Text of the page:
This last point seems to me to be the really important idea. If you think about it, all individuals are special to themselves. So often company managers tend to look down salary lists, or speak to a sea of faces at employee meetings. There is, inevitably and properly, an element of cohesion about any corporation, particularly in the US. There has to be a set of core values to which employees have to subscribe. But if you turn the relationship around, every person's life is the crucial thing to them.

The young are even more individualistic than the preceding generation. So creating work structures that fit in with them is vital if they are to stay with you. People talk of fitting into the lifestyle of the young but actually it is more a question of fitting into the self-image of these people: their notion of self-worth. And every person is different.

So the job of anyone in a senior post in a company is to create the culture in which (a) the job gets done; and (b) the people who are needed to get the job done can advance towards their own preferred image of themselves.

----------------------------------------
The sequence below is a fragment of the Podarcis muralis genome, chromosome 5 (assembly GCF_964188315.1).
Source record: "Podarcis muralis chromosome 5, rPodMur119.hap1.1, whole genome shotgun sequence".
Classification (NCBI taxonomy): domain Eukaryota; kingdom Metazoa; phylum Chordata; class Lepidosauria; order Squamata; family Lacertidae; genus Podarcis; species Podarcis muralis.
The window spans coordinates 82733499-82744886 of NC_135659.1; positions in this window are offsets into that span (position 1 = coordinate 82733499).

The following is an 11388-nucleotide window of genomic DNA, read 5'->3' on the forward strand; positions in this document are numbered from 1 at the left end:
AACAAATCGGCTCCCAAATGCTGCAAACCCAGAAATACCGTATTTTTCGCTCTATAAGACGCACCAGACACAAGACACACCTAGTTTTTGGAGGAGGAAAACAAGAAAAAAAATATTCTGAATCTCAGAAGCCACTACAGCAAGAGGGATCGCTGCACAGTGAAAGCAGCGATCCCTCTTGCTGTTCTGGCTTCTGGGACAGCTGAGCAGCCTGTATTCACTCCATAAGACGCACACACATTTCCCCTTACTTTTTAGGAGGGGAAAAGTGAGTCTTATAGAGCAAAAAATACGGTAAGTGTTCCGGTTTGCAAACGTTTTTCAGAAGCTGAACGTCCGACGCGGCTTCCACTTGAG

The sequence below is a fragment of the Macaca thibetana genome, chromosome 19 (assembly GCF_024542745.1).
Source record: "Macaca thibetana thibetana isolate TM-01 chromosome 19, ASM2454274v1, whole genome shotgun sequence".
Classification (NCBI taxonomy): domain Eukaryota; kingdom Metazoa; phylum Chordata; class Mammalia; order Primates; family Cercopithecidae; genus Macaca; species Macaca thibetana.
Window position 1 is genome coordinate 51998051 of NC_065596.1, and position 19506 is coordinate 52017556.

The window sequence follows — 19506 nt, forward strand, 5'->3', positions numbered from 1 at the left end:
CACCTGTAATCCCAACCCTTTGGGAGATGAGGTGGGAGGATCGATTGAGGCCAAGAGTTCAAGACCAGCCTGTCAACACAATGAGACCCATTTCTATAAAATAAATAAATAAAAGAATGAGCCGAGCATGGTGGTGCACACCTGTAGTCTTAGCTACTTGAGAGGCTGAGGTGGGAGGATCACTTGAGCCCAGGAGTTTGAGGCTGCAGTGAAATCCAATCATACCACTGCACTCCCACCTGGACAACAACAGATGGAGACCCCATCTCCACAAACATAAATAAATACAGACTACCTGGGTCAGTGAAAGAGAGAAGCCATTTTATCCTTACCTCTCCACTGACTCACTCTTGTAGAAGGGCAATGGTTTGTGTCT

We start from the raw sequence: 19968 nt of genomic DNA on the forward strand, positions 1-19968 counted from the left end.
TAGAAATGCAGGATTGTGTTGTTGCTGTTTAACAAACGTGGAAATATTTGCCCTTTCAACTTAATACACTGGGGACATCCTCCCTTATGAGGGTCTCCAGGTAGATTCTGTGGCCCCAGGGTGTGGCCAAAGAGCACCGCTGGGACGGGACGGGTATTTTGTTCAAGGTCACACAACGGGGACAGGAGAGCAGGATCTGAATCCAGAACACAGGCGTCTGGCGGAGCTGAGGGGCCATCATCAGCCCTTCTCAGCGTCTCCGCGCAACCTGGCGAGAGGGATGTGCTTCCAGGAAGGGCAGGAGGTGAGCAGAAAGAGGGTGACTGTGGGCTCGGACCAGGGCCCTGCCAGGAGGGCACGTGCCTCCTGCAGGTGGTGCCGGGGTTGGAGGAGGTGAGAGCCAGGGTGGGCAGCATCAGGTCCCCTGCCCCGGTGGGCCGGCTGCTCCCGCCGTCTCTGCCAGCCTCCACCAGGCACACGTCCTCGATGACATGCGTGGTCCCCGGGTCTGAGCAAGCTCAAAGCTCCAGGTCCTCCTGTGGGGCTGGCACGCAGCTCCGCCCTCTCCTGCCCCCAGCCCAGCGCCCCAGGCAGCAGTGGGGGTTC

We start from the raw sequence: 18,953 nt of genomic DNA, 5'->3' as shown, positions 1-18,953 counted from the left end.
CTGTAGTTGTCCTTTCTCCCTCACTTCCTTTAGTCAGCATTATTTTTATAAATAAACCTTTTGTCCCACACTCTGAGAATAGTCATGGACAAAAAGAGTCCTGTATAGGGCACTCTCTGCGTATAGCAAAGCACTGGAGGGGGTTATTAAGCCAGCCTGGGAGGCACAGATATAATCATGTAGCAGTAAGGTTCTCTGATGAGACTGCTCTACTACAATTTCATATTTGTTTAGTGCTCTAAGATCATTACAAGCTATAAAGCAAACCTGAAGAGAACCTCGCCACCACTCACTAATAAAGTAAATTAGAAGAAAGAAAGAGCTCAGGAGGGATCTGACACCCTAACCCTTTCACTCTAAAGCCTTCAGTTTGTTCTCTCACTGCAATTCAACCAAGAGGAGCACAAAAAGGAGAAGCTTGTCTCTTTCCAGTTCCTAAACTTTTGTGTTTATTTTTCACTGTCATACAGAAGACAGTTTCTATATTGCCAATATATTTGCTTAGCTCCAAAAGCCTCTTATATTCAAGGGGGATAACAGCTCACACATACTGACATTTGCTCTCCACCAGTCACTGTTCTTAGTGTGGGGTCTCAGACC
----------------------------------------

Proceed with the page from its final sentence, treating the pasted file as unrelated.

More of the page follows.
This vision makes management more complicated. Not only do managers have to do all the normal functions but they have to become managers of talent too. It makes companies more fluid entities. In a sense they already are, for no firm, however large, is safe from take-over nowadays. And it makes individuals much more responsible for their own success. Choice is all.

If this is difficult for managers, it is more difficult for individuals. Instead of following a reasonably clearly defined career path, people have the opportunity to pick 'n' mix, adding to their skills here, deploying those skills there. For example, it almost certainly means people will have to spend part of their careers working for themselves and they have to plan for that.

But the prizes are worth it. Companies that can manage talent well will find that talented people beat a path to their door.

The key point here is that power now works the other way around: the people have the power, not the companies. And in tougher times the power may actually shift more to the people, because the best will be in even greater demand.